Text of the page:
IEEE 754 defines the expected result on overflow. As far as I know, hardware implementations (of f16), and compiler-rt (__floatuntisf) correctly return +-Inf on overflow. And I can't think of any useful transform that would take advantage of overflow being undefined here.
This is reversing part of D5603 / rL219542 . I see there was some controversy in the post-commit thread, although it was for the FP -> int direction. Let me add those commenters as reviewers in any case.
For reference, IEEE754, section 7.4 says:
"The overflow exception shall be signaled if and only if the destination format’s largest finite number is exceeded in magnitude by what would have been the rounded floating-point result (see 4) were the exponent range unbounded. The default result shall be determined by the rounding-direction attribute and the sign of the intermediate result as follows:
a) roundTiesToEven and roundTiesToAway carry all overflows to ∞ with the sign of the intermediate result."
And the C standard, section 22.214.171.124 says:
"When a value of integer type is converted to a real floating type, if the value being converted can be represented exactly in the new type, it is unchanged. If the value being converted is in the range of values that can be represented but cannot be represented exactly, the result is either the nearest higher or nearest lower representable value, chosen in an implementation-defined manner. If the value being converted is outside the range of values that can be represented, the behavior is undefined."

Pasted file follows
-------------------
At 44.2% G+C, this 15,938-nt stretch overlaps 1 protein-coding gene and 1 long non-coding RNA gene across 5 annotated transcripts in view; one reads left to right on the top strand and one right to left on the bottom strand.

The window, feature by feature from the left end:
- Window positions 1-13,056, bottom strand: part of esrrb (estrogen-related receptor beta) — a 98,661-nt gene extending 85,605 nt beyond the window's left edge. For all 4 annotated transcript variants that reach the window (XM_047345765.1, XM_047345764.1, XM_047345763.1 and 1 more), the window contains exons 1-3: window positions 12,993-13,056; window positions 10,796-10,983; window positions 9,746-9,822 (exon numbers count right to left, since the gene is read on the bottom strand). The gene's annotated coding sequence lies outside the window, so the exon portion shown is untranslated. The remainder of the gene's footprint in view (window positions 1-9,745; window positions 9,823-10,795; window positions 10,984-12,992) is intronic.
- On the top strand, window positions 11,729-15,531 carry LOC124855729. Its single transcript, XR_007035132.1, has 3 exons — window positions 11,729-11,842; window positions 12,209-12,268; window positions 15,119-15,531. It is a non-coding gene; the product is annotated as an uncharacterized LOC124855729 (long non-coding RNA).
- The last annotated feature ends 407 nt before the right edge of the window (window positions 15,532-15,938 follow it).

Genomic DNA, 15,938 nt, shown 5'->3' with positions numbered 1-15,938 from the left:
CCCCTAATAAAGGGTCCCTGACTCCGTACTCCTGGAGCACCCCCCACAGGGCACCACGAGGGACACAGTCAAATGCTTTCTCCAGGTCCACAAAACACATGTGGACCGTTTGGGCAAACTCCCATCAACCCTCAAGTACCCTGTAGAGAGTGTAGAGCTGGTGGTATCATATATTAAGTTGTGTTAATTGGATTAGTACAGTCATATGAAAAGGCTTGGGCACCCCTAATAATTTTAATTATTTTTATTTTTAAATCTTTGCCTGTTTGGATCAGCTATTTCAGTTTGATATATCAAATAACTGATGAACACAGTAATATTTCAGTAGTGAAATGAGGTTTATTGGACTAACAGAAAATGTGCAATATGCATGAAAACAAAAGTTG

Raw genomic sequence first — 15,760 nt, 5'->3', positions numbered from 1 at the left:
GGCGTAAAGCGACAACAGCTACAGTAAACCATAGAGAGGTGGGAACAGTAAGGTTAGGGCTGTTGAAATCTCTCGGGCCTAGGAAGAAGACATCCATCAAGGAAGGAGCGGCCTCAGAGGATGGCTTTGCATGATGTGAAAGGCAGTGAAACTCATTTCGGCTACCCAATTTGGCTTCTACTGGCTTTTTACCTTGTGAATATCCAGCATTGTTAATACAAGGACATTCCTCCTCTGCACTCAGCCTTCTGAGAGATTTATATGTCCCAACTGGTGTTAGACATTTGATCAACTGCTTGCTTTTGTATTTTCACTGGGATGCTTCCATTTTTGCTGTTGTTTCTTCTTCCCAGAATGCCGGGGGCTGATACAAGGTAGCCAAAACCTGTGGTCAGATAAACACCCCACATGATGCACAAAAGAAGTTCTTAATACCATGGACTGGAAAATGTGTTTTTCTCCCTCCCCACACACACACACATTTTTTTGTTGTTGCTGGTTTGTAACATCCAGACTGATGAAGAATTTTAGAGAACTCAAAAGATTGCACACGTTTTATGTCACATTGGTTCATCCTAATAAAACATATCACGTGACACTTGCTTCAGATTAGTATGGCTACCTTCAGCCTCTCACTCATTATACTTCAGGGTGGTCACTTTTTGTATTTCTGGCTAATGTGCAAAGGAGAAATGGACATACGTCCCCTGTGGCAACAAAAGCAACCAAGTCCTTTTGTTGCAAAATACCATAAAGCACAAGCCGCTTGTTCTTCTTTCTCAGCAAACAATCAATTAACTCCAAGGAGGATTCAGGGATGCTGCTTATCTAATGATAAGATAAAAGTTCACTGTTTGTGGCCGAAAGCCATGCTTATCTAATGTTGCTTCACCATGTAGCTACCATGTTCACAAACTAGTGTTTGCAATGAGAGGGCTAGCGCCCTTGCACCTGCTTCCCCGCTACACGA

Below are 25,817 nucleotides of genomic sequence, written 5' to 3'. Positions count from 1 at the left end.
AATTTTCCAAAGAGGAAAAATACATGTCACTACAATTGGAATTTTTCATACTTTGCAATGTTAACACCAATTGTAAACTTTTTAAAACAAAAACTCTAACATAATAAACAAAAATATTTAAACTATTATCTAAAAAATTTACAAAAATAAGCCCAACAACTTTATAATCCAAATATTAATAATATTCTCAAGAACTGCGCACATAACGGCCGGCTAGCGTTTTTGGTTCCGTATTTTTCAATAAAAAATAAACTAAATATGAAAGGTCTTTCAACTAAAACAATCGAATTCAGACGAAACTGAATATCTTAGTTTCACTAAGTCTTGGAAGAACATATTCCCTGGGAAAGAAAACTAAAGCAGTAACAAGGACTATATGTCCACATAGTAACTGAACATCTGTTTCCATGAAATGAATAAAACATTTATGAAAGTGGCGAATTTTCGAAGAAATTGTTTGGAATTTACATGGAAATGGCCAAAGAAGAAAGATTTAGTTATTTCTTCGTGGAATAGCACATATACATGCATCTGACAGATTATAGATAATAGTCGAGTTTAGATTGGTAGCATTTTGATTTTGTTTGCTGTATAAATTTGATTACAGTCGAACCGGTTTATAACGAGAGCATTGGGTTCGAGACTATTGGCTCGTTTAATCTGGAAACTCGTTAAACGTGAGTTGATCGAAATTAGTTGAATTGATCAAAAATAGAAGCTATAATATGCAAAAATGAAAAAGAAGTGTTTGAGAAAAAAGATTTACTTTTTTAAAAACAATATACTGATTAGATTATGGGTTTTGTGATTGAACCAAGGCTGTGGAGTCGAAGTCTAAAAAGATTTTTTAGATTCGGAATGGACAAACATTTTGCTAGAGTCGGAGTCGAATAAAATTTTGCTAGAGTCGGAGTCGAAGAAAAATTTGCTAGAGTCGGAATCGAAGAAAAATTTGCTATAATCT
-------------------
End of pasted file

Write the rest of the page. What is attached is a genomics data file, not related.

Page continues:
That language (like the LangRef regardless of what we decide here) probably needs refinement because there is no "outside of the range" of infinity?
Note: I moved/corrected the tests at rL334107 (shouldn't have been under instcombine in the first place). Please rebase with full context for the record.
I agree that this is a good change, so LGTM. But we should wait a bit for more comments in case anyone else sees potential downside.
|3289 ↗||(On Diff #150181)|
Nit - I'd find it easier to read if we rewrote as:
``uitofp (CONSTANT to TYPE)`` Convert an unsigned integer constant to floating-point. CONSTANT must be a scalar or vector integer type. TYPE must be a scalar or vector floating-point type. If CONSTANT is a vector, TYPE must be a vector with the same number of elements.
Rust currently generates additional code for u128 to f32 casts to work around this problem (see https://github.com/rust-lang/rust/blob/c131bdcaff68d35f96e954baac4340206779335f/src/librustc_codegen_llvm/mir/rvalue.rs#L795). Making this defined would allow directly using uitofp, so this would be a welcome change.